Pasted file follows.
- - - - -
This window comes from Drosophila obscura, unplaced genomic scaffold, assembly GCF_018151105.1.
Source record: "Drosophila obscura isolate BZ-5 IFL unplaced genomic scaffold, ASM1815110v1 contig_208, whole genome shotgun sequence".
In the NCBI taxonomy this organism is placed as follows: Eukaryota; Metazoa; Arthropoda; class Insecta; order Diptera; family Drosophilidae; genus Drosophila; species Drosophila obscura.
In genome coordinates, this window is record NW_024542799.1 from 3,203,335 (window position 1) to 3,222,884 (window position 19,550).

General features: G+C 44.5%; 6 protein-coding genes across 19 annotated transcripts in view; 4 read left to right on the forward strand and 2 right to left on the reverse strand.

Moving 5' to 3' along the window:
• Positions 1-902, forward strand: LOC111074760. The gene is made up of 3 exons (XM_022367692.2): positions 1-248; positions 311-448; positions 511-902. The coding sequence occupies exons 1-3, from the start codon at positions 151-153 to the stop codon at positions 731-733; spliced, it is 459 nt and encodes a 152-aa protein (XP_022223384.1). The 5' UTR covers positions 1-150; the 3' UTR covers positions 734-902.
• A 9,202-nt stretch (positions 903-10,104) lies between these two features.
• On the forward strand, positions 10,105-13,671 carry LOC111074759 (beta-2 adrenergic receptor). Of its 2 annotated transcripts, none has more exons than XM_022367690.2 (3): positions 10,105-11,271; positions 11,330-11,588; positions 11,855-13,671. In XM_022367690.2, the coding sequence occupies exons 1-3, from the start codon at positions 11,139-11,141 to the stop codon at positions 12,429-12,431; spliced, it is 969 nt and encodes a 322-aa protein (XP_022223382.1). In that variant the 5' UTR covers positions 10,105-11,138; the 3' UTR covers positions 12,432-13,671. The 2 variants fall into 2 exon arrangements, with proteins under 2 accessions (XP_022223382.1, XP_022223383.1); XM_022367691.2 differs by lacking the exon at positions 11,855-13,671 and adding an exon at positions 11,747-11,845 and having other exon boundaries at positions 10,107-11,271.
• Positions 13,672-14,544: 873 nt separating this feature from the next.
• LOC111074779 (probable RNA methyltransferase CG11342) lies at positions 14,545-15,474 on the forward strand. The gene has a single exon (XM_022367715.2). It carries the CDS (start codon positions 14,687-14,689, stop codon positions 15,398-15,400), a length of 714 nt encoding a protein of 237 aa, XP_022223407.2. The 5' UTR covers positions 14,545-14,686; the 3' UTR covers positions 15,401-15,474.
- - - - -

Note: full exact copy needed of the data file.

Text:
This window comes from Drosophila obscura, unplaced genomic scaffold, assembly GCF_018151105.1.
Source record: "Drosophila obscura isolate BZ-5 IFL unplaced genomic scaffold, ASM1815110v1 contig_208, whole genome shotgun sequence".
In the NCBI taxonomy this organism is placed as follows: Eukaryota; Metazoa; Arthropoda; class Insecta; order Diptera; family Drosophilidae; genus Drosophila; species Drosophila obscura.
In genome coordinates, this window is record NW_024542799.1 from 3,203,335 (window position 1) to 3,222,884 (window position 19,550).

General features: G+C 44.5%; 6 protein-coding genes across 19 annotated transcripts in view; 4 read left to right on the forward strand and 2 right to left on the reverse strand.

Moving 5' to 3' along the window:
• Positions 1-902, forward strand: LOC111074760. The gene is made up of 3 exons (XM_022367692.2): positions 1-248; positions 311-448; positions 511-902. The coding sequence occupies exons 1-3, from the start codon at positions 151-153 to the stop codon at positions 731-733; spliced, it is 459 nt and encodes a 152-aa protein (XP_022223384.1). The 5' UTR covers positions 1-150; the 3' UTR covers positions 734-902.
• A 9,202-nt stretch (positions 903-10,104) lies between these two features.
• On the forward strand, positions 10,105-13,671 carry LOC111074759 (beta-2 adrenergic receptor). Of its 2 annotated transcripts, none has more exons than XM_022367690.2 (3): positions 10,105-11,271; positions 11,330-11,588; positions 11,855-13,671. In XM_022367690.2, the coding sequence occupies exons 1-3, from the start codon at positions 11,139-11,141 to the stop codon at positions 12,429-12,431; spliced, it is 969 nt and encodes a 322-aa protein (XP_022223382.1). In that variant the 5' UTR covers positions 10,105-11,138; the 3' UTR covers positions 12,432-13,671. The 2 variants fall into 2 exon arrangements, with proteins under 2 accessions (XP_022223382.1, XP_022223383.1); XM_022367691.2 differs by lacking the exon at positions 11,855-13,671 and adding an exon at positions 11,747-11,845 and having other exon boundaries at positions 10,107-11,271.
• Positions 13,672-14,544: 873 nt separating this feature from the next.
• LOC111074779 (probable RNA methyltransferase CG11342) lies at positions 14,545-15,474 on the forward strand. The gene has a single exon (XM_022367715.2). It carries the CDS (start codon positions 14,687-14,689, stop codon positions 15,398-15,400), a length of 714 nt encoding a protein of 237 aa, XP_022223407.2. The 5' UTR covers positions 14,545-14,686; the 3' UTR covers positions 15,401-15,474.